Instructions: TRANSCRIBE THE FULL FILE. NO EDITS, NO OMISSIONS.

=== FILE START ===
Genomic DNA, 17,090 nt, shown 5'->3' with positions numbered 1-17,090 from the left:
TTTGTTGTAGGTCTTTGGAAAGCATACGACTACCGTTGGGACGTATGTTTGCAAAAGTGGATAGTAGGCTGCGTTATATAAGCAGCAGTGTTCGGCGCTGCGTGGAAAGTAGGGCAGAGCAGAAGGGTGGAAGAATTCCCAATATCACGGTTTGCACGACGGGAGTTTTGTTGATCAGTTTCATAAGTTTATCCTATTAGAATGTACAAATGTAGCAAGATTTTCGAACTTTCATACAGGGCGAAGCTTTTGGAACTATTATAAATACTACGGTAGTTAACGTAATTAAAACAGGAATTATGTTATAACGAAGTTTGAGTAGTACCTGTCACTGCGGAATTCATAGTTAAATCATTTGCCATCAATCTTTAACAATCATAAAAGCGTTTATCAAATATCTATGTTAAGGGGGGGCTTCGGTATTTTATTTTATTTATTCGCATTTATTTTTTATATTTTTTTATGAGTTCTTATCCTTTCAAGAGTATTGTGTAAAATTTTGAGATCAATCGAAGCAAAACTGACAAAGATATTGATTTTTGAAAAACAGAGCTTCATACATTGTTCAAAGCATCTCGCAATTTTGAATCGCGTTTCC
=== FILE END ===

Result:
Genomic DNA, 17,090 nt, shown 5'->3' with positions numbered 1-17,090 from the left:
TTTGTTGTAGGTCTTTGGAAAGCATACGACTACCGTTGGGACGTATGTTTGCAAAAGTGGATAGTAGGCTGCGTTATATAAGCAGCAGTGTTCGGCGCTGCGTGGAAAGTAGGGCAGAGCAGAAGGGTGGAAGAATTCCCAATATCACGGTTTGCACGACGGGAGTTTTGTTGATCAGTTTCATAAGTTTATCCTATTAGAATGTACAAATGTAGCAAGATTTTCGAACTTTCATACAGGGCGAAGCTTTTGGAACTATTATAAATACTACGGTAGTTAACGTAATTAAAACAGGAATTATGTTATAACGAAGTTTGAGTAGTACCTGTCACTGCGGAATTCATAGTTAAATCATTTGCCATCAATCTTTAACAATCATAAAAGCGTTTATCAAATATCTATGTTAAGGGGGGGCTTCGGTATTTTATTTTATTTATTCGCATTTATTTTTTATATTTTTTTATGAGTTCTTATCCTTTCAAGAGTATTGTGTAAAATTTTGAGATCAATCGAAGCAAAACTGACAAAGATATTGATTTTTGAAAAACAGAGCTTCATACATTGTTCAAAGCATCTCGCAATTTTGAATCGCGTTTCC